Sri Lanka suspends fuel sales for two weeks

Sri Lanka is facing its worst economic crisis since independence in 1948.

Colombo, Sri Lanka:

Tight Sri Lanka announced a two-week shutdown on all fuel sales except for essential services on Monday and called on the private sector to allow workers to work from home after supplies ran out.

“As of today, fuel will not be sold from midnight except for essential services such as the health sector, as we want to preserve the small reserves we have,” said government spokesman Bandula Gunawardana.

He apologized to consumers for the shortages: “We regret the inconvenience caused to the people.”

Sri Lanka faces its worst economic crisis since independence in 1948 and has been unable to finance even the most essential commodities such as fuel, food and medicine since late last year.

The country is also facing record inflation and prolonged power outages, all of which have contributed to months of protests — sometimes violent — calling on President Gotabaya Rajapaksa to resign.

Last week, all government schools closed and state institutions were working with skeletal staff because of the dire shortage of fuel, as the government had no dollars to fund imports.

The state sector shutdown was set to end this week, but has now been extended until July 10, when Gunawardana pledged to restore fuel supplies. And the government is also calling on the private sector to follow suit.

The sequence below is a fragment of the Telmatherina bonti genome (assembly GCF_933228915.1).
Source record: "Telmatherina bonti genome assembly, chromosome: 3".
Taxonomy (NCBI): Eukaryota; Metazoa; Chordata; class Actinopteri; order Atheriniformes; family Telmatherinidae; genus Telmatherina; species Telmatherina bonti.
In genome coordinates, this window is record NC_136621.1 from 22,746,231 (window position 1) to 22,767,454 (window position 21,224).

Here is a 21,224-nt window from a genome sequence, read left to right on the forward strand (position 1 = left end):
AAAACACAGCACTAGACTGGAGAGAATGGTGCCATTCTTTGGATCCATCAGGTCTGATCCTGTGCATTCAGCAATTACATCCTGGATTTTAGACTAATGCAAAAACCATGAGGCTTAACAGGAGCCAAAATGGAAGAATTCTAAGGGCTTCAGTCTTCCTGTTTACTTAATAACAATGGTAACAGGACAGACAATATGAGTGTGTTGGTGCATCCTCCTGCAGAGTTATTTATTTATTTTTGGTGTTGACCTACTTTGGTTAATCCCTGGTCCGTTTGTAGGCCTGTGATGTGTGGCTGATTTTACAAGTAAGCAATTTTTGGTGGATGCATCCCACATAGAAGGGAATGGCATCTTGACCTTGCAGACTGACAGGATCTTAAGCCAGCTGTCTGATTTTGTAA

The unexpected announcement came a day after Colombo said it will implement a token system to ration the distribution of limited fuel supplies.

There were long lines in front of the few gas stations that still had supplies.

Earlier this month, the United Nations launched an emergency response to the island’s unprecedented economic crisis, feeding thousands of pregnant women facing food shortages.

Four out of five people in Sri Lanka have started skipping meals because they can’t afford to eat, the UN said, warning of an impending “serious humanitarian crisis” with millions of people in need of help.

Sri Lanka defaulted on its $51 billion foreign debt in April and is in talks with the International Monetary Fund for a bailout.

(This story was not edited by NDTV staff and was generated automatically from a syndicated feed.)